At Caesarea Philippi, the Lord is with His disciples. He asks who they [the people} say that He is. Peter speaks the bold confession. "You are the Christ, the Son of the living God!" Then the Lord confers upon Peter and His Church the power of the keys to Heaven: “You are Peter, and upon this rock I will build My church; and the gates of the hall shall not prevail against it.”
What intrigues me about this text is how often we get the whole image wrong. The Church becomes the city whose gates are being charged. The Church becomes the sturdy and strong fortress that repels the raiders and is defended by the almighty power of God. Now to be sure, this is the promise of the Lord -- the Church will endure against all her enemies -- but the whole image here is wrong. The gates of the Church are not being attacked. The Church is attacking the gates of hell and hell's gates cannot prevail against the onslaught of the the people of God armed with the might of His Word (the Word of mercy that forgives sins).
If we expand this a little, the whole image gets messed up in the minds of God's people by the way we have traditionally seen these words. The city's weakest point are the gates, the place of entrance. The walls and their defenses are strong but the gate is the most vulnerable point of the city. The image here is not of God's city being attacked and repelling the attackers but the the city of the devil being attacked by the warriors of God. His Church is the mighty army that does not attack from behind or from the side but head on. At the very gates of hell, the Church of Christ marches in with all the power of the Lord God almighty on her side. Truly "Onward Christian Soldiers."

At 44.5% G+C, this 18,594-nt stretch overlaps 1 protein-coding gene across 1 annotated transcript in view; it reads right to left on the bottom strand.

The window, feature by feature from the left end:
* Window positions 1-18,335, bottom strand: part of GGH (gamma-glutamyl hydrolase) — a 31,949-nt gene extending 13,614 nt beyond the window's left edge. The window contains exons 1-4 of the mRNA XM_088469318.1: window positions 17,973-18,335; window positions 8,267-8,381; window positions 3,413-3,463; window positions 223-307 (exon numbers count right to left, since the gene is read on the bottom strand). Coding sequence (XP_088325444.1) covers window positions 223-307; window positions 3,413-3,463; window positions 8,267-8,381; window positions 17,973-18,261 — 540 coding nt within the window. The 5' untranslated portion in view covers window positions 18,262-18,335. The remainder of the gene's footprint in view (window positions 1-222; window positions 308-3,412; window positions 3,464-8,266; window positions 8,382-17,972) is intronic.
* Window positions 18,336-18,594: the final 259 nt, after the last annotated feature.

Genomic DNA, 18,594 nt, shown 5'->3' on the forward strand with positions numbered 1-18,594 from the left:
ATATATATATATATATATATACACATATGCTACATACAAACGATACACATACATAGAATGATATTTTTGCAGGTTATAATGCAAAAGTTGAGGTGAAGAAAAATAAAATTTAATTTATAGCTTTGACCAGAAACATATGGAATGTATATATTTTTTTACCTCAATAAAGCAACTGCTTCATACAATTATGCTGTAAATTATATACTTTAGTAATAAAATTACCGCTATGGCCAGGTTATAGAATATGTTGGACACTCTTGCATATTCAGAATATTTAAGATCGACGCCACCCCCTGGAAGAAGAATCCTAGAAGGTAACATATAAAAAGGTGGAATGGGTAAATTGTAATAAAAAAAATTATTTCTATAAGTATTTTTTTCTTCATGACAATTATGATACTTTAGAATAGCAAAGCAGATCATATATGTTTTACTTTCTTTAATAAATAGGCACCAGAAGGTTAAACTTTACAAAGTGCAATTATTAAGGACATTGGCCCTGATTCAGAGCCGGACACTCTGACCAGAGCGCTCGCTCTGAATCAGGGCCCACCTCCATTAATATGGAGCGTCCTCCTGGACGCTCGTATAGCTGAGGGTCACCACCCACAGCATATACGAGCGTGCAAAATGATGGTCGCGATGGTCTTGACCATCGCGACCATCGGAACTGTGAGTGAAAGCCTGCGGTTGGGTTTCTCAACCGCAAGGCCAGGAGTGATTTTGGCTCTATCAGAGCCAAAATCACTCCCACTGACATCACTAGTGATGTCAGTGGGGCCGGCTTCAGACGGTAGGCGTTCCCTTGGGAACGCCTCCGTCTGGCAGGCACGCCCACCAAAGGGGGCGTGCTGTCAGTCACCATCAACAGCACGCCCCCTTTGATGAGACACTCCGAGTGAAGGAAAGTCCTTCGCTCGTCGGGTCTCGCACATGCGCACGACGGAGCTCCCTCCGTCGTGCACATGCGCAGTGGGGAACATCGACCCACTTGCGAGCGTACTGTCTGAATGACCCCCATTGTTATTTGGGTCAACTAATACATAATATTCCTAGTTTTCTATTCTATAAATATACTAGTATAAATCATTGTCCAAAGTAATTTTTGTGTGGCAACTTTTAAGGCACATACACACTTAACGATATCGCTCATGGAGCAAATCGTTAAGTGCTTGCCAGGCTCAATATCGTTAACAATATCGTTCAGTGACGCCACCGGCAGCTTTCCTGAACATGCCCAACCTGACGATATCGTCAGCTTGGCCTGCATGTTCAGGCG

Let's unpack it even more. The city belongs and the attackers have entered onto the property of the city and its rulers. The image here is of the world, claimed by the devil from the Fall. He presumes to tempt the Son of God and bring Him down but Jesus will not be overcome. The devil lays claim to the earth and all its inhabitants and flaunts his claim before the Lord (the story of Job). The intruder is God and His people. He comes into the very domain of sin, death, and the devil to overcome His enemies and ours. He mounts the battle with His very flesh and blood. He is nailed to the cross and while the devil snickers in delight, He has won the battle. All that is left to the Church is to charge the gates with His victory song.
In addition, this works well with Jesus words of warning to His disciples of the treatment they will find, the suffering they will endure, the persecution they will face, and even the rejection they will meet. The Church is in but not of the world and yet the Church barges into the domain once claimed by sin, death, and the devil with the Word of the Cross and it breaks the doors of the enemy.
I will have to admit that this is an evolving awareness within me and it represents a little break with the way this text was explained to me in Sunday school and preached to me over the years (and even with the way I preached this text from my early years as a Pastor). Truly it represents and even fuller measure of the confidence and boldness the Spirit gives to us (and the way it transformed a fearful and reluctant band of disciples into the stormtroopers of Pentecost Sunday.
This is even more comforting than the image of a refuge fortress repelling attackers. We are those who dare to stand before hell's gates with the good news of the cross. Truly it parallels the idea of Holy Cross Day, in which the very instrument of seeming defeat becomes the agent of Christ's triumph. Perhaps we can think of the cross as a battering ram against sin, death, and the devil, against a people captive to darkness, and against a world marked and claimed by the enemy, but retaken by God in Christ. Truly the image shifts our understanding of the Church as weak and vulnerable but kept by God from ultimate harm to a people endowed with the power of the Gospel through which God acts....